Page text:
A large and fast-growing segment of the workforce—about 1 out of 8—is faced with elder-care responsibilities, and this number is expected to triple in the next five to seven years. Caring for aging parents affects millions of U.S. employees, and you need consider whether you are prepared for the heavy toll this will take on work and family life for those in your organization.
As workforce productivity decreases and employee retention costs increase, you can no longer ignore this issue. Some things you can do to help your employees include the following:
• Maintain a culture of compassionate, educated, and understanding management and leadership within your organizational ranks.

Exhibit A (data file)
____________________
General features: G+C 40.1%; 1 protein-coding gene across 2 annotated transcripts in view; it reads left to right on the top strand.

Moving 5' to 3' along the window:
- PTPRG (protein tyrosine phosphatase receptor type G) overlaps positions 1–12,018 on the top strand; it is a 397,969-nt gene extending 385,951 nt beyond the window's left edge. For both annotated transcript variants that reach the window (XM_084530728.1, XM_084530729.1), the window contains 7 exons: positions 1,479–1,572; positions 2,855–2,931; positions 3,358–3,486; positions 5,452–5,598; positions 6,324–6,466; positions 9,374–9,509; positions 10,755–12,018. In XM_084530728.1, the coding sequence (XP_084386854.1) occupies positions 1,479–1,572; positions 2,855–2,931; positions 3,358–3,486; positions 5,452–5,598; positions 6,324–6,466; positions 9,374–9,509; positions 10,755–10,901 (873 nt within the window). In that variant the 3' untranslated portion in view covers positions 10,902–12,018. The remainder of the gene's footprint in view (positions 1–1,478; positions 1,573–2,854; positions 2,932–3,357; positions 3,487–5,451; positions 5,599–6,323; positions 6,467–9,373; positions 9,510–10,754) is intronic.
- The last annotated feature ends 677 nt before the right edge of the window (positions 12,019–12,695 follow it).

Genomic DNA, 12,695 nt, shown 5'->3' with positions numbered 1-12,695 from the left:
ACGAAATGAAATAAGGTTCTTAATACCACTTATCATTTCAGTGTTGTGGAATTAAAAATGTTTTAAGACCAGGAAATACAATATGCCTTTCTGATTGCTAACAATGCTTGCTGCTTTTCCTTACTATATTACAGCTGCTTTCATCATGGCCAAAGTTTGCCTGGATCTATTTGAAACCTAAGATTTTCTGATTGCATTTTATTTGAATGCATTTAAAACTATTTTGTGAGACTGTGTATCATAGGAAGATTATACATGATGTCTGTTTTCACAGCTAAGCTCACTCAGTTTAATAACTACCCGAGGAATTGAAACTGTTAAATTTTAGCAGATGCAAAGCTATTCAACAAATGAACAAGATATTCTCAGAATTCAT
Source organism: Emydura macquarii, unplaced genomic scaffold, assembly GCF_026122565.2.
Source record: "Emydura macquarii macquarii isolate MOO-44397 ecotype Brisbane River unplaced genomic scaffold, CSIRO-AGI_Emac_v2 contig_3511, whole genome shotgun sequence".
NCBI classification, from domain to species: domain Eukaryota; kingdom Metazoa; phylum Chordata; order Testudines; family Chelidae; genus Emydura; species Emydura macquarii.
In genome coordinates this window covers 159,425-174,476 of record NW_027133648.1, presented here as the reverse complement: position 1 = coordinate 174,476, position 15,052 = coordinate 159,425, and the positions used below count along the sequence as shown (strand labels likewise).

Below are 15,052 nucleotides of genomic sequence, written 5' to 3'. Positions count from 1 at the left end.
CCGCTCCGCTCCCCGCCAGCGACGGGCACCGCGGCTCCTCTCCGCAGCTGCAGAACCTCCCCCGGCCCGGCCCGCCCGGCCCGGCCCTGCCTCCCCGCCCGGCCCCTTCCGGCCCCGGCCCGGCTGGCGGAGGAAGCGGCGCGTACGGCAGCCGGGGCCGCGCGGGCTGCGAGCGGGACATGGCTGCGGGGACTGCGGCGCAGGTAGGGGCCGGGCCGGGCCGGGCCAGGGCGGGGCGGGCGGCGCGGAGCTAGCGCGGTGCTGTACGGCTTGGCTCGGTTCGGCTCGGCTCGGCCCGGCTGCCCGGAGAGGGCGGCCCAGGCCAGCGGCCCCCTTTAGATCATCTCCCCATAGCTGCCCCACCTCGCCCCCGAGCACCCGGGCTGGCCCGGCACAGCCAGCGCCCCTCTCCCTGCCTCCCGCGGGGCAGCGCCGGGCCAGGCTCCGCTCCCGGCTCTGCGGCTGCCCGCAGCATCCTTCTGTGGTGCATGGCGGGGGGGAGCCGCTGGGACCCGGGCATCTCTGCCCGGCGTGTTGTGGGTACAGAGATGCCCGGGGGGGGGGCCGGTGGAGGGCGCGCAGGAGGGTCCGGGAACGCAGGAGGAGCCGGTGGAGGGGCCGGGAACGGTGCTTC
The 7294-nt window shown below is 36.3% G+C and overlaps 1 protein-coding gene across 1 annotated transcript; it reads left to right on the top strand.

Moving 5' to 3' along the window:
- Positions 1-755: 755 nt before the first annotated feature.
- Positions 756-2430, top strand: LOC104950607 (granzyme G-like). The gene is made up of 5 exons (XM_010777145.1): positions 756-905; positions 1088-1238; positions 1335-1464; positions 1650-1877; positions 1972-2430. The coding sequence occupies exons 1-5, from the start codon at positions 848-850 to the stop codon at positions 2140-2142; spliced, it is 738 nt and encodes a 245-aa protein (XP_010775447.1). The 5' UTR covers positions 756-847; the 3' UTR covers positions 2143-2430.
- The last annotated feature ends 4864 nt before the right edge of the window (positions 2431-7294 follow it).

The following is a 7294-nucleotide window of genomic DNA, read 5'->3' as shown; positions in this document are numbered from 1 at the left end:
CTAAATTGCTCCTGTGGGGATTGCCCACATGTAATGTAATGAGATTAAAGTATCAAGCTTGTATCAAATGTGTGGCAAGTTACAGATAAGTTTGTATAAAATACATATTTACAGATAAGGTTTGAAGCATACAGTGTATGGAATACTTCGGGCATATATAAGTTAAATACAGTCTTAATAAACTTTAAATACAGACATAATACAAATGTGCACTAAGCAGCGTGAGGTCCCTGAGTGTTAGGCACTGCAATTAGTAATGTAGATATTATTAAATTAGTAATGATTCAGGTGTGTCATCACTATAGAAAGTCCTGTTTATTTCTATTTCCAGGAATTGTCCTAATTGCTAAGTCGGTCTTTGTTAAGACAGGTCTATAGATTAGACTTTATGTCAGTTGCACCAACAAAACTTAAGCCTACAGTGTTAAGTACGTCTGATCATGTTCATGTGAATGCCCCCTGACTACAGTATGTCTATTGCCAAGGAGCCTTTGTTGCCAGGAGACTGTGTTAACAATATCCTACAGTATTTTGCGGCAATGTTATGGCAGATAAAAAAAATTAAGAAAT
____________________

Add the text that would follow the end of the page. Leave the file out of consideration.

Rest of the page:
• Support elder-care issues; provide employees with access to help, information, counseling, and professional guidance.
• Develop flexible work schedules and job-sharing programs.
• Be aware and proactive in handling the added stress of elder care. For example, medical emergencies for the elderly are also generally accompanied by bad news. Be prepared for this added stress on employees.
• Create an environment that supports employees in honoring their elders.
Demographic trends virtually guarantee that a growing percentage of workers will be faced with elder-care responsibilities in the future. With life expectancy rising every day, the issue of elder care will have a huge impact on worker needs. Be ready to meet these challenges and support your employees.
Mallary Tytel President and Founder Healthy Workplaces Sioux Falls, S.D.